You’re probably not going to believe me on this.

Happy Money coverI have a sort of weird, complicated relationship with money. Details on that I’ll save for another day; for now, here’s an opinion that’s neither weird nor complicated. I find the idea that you can buy happiness to be highly suspect, and perhaps you do, too. I think we’re not alone, which is why the assertion that “money can buy happiness–if you spend it right” makes a good teaser for the book, Happy Money: The Science of Smarter Spending, by Elizabeth Dunn and Michael Norton.

I enjoyed the book, and found that several of the ideas made sense to me. The one I put before you now is the surprising idea that you can get more pleasure out of giving money away or spending it on another person than by spending it on yourself. As you don’t have the advantage that I do of looking at my dad’s copy of the book, with key ideas underlined, I’ll include several here, from chapter 5:

“New research shows that spending even small amounts of money on others can make a difference for our own happiness.” p. 107

“Rather than think about the different ways you can spend your money on yourself to maximize your own happiness, consider investing it in others.” p. 107

“In 120 out of 136 countries, people who donated to charity in the past month reported greater satisfaction with life. This relationship emerged in poor and rich countries alike, and held up even after controlling for individuals’ income. Across the 136 countries studied in the Gallup World Poll, donating to charity had a similar relationship to happiness as doubling household income.” p. 113

That seems remarkable to me–donating to a good cause can make people feel as happy as if their income had doubled.

Here’s one last quote: “knowing that we’re having an impact on someone else is another critical factor in transforming good deeds into good feelings.” p. 121

The points the authors make are based on research findings from various institutions. We can read about those experiments, and be duly impressed. We might also consider doing a little experiment of our own. Perhaps we’ve had the thought that we’d like to do some good in the world. Here’s an opportunity to put a little money out there, and see what comes of it.

You may already have a worthy cause in mind. I heard of one recently that I’ll put forward, and if it appeals to you, I know your help would make a big difference to them. My sister’s best friend, Jennifer Nielson, is a kind and giving person, and, as it happens, a chemistry professor. She has looked for a way to use her experience to give knowledge and training that can impact many people’s lives. She and a few others piloted a program to train teachers in Uganda, “to demonstrate how to incorporate simple experiments in their teaching to help students explore chemistry concepts and develop critical thinking and analytical skills.”

Why does this matter? In their words, “when students in developing nations acquire a solid understanding of chemistry principles it translates to success in science jobs and innovative solutions that help communities solve persistent social and economic problems.” (More details here.) The initial program was very successful, and they’ve been invited back. The only trouble is, not all the money is in place to pay for the next round.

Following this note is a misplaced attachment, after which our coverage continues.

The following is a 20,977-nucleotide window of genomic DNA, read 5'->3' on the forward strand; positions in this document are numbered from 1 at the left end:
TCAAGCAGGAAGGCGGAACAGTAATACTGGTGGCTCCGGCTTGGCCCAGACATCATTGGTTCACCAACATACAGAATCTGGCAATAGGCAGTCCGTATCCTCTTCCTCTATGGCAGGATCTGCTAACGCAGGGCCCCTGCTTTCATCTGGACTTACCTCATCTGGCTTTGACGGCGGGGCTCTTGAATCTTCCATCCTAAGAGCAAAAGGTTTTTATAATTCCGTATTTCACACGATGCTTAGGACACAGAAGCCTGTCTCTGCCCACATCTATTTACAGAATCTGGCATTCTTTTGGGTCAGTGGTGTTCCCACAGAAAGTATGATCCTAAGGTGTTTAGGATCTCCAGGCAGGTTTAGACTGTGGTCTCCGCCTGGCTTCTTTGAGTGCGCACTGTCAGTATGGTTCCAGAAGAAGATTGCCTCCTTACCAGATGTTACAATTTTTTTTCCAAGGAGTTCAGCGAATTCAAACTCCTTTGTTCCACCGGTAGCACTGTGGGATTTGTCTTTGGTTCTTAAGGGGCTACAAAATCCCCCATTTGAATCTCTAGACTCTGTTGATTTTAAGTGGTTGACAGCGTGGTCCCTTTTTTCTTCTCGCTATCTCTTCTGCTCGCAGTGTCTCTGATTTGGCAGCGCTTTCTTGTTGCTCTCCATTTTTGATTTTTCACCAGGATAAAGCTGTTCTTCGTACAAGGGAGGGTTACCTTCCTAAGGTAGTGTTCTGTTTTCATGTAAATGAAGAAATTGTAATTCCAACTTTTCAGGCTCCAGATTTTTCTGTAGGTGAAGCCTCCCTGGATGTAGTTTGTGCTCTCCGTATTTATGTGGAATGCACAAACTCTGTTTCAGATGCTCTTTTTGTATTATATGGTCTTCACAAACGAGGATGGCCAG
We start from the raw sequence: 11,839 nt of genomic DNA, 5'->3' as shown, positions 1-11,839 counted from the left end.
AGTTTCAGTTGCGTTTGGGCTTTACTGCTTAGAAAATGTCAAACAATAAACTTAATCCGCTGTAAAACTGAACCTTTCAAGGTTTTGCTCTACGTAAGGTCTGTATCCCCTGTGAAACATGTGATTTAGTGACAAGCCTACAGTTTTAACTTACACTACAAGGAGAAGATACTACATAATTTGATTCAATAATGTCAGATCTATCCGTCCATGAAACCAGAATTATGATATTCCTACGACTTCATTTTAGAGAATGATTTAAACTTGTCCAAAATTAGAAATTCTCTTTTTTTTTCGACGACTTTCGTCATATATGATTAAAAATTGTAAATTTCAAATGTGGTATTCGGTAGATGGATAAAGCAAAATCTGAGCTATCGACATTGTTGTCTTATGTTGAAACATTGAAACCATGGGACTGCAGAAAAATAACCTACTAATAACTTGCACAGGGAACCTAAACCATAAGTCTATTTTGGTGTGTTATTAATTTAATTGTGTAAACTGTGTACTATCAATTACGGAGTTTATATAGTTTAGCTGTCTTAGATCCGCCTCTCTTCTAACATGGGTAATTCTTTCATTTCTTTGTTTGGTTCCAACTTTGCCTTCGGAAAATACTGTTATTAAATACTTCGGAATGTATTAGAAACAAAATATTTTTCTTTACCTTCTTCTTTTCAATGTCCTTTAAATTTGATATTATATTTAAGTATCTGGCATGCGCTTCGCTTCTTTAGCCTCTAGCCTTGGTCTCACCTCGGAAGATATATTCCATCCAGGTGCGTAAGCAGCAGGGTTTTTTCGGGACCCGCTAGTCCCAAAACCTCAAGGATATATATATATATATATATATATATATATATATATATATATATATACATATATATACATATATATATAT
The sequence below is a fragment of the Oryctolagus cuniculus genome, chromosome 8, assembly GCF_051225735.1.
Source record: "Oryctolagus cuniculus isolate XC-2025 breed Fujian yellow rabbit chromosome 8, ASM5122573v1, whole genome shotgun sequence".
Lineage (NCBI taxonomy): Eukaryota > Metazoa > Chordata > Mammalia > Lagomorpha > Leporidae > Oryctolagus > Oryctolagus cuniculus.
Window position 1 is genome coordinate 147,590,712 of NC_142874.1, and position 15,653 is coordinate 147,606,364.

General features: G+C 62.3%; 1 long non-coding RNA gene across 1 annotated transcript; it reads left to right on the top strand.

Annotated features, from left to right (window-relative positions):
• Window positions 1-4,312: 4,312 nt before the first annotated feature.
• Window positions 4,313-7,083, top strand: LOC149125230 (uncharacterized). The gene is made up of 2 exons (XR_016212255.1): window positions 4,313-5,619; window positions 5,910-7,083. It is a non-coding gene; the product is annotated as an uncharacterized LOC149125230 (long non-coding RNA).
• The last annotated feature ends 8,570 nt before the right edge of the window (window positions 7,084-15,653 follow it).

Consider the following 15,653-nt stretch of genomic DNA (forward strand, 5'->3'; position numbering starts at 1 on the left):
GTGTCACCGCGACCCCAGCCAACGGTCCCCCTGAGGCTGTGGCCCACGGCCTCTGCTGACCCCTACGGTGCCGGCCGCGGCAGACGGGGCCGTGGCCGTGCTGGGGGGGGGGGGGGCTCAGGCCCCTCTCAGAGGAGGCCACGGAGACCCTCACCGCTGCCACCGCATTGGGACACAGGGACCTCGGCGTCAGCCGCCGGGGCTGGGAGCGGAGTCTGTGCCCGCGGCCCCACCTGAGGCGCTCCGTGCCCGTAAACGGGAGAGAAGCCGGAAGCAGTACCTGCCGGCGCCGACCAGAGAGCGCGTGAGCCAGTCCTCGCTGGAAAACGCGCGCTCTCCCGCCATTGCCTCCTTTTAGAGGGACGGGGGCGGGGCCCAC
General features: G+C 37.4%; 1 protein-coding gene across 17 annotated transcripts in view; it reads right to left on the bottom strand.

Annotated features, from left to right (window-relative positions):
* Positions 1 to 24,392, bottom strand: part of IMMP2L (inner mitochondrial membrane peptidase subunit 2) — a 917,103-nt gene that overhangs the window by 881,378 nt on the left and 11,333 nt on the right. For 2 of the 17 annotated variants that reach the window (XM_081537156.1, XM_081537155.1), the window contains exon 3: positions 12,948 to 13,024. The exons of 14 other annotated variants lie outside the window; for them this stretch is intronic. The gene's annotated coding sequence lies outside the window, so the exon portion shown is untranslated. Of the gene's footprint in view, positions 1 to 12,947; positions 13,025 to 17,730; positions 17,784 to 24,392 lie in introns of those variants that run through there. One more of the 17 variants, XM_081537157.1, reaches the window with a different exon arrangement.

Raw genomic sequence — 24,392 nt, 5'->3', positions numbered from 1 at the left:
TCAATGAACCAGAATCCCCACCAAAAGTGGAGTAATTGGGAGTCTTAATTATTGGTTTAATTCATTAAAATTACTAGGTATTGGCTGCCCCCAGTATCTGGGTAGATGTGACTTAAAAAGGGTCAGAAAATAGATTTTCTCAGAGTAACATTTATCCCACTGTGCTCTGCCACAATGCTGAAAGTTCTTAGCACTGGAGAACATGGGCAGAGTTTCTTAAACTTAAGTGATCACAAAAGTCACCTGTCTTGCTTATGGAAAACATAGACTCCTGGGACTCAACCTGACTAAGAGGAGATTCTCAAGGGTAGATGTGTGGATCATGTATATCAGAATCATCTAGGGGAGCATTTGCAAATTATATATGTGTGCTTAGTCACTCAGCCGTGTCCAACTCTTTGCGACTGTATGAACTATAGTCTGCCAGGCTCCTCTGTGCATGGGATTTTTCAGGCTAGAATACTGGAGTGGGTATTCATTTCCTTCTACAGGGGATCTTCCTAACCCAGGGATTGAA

Dr. Jennifer Nielson doing a demonstration.

They’ve got 7 days left to raise about $1500 (they must reach $3000 or they don’t get any funding at all*).

Maybe chemistry education doesn’t strike you as a very exciting cause. I don’t think I would list chemistry among my chief enthusiasms, but I have seen Jenn do a very fun chemistry experiment/entertainment to the delight of a lot of little cousins, and I know that she’s the perfect person to be doing this work. It strikes me as the sort of project that can have a wide-ranging impact for good, and I’m grateful for the efforts of all those involved.

The cousin-delighting experiment involves an film canister, some baking soda, vinegar, and a loud pop (I don’t have Jenn’s instructions, but this one looks pretty similar).

If you want to try out that other experiment I mentioned, the one where you see how you feel after giving a little money to make an impact for good, here’s that link again. Given funding, I feel confident that these people will get it done. Donating will certainly be a lot easier than trying to double your income, and I hear the “return on investment” is substantial.

teachers at one of Dr. Nielson's first workshops

teachers at one of Dr. Nielson’s first workshops

Do you have a good cause you want to champion? Tell us about it!

*I don’t know all the specifics, but I get the impression that the organization through which they’re gathering support will take pledges, and if pledges meet the goal, Jenn and her group get the money to do their project. If not, those who pledged will receive refunds.


5 thoughts on “You’re probably not going to believe me on this.

    • I know organic chemistry is one of those courses that causes groans in many people–the fact that you’re a scientist now makes me think you made it through alive 🙂

    • I’m just worried that once I’ve explained that weird complicated relationship you’ll get quiet and start to edge carefully away before turning and running from the crazy….

  1. Pingback: Share those safety goggles! | Lori Notes

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